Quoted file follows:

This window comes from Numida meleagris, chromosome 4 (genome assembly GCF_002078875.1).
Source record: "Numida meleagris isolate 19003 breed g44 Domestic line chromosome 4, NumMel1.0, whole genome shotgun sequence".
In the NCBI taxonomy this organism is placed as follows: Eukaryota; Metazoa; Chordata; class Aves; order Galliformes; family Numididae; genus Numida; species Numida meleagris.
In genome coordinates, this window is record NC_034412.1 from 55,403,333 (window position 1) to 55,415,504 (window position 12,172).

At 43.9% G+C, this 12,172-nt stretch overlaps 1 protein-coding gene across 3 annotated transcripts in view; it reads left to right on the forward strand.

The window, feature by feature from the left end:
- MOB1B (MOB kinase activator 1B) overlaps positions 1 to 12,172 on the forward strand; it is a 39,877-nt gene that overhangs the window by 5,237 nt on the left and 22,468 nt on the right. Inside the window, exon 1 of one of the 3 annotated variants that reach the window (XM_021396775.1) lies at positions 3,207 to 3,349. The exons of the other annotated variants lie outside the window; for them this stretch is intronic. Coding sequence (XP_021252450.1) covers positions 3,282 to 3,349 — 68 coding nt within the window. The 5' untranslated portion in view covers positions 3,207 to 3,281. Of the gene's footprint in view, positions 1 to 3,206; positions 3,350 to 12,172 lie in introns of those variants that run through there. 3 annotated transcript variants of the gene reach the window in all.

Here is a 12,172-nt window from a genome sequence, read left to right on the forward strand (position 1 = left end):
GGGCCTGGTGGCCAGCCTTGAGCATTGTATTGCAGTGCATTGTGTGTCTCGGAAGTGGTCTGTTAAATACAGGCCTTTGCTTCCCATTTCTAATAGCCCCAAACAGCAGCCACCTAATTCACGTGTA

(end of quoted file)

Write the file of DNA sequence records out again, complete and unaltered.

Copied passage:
This window comes from Numida meleagris, chromosome 4 (genome assembly GCF_002078875.1).
Source record: "Numida meleagris isolate 19003 breed g44 Domestic line chromosome 4, NumMel1.0, whole genome shotgun sequence".
In the NCBI taxonomy this organism is placed as follows: Eukaryota; Metazoa; Chordata; class Aves; order Galliformes; family Numididae; genus Numida; species Numida meleagris.
In genome coordinates, this window is record NC_034412.1 from 55,403,333 (window position 1) to 55,415,504 (window position 12,172).

At 43.9% G+C, this 12,172-nt stretch overlaps 1 protein-coding gene across 3 annotated transcripts in view; it reads left to right on the forward strand.

The window, feature by feature from the left end:
- MOB1B (MOB kinase activator 1B) overlaps positions 1 to 12,172 on the forward strand; it is a 39,877-nt gene that overhangs the window by 5,237 nt on the left and 22,468 nt on the right. Inside the window, exon 1 of one of the 3 annotated variants that reach the window (XM_021396775.1) lies at positions 3,207 to 3,349. The exons of the other annotated variants lie outside the window; for them this stretch is intronic. Coding sequence (XP_021252450.1) covers positions 3,282 to 3,349 — 68 coding nt within the window. The 5' untranslated portion in view covers positions 3,207 to 3,281. Of the gene's footprint in view, positions 1 to 3,206; positions 3,350 to 12,172 lie in introns of those variants that run through there. 3 annotated transcript variants of the gene reach the window in all.

Here is a 12,172-nt window from a genome sequence, read left to right on the forward strand (position 1 = left end):
GGGCCTGGTGGCCAGCCTTGAGCATTGTATTGCAGTGCATTGTGTGTCTCGGAAGTGGTCTGTTAAATACAGGCCTTTGCTTCCCATTTCTAATAGCCCCAAACAGCAGCCACCTAATTCACGTGTA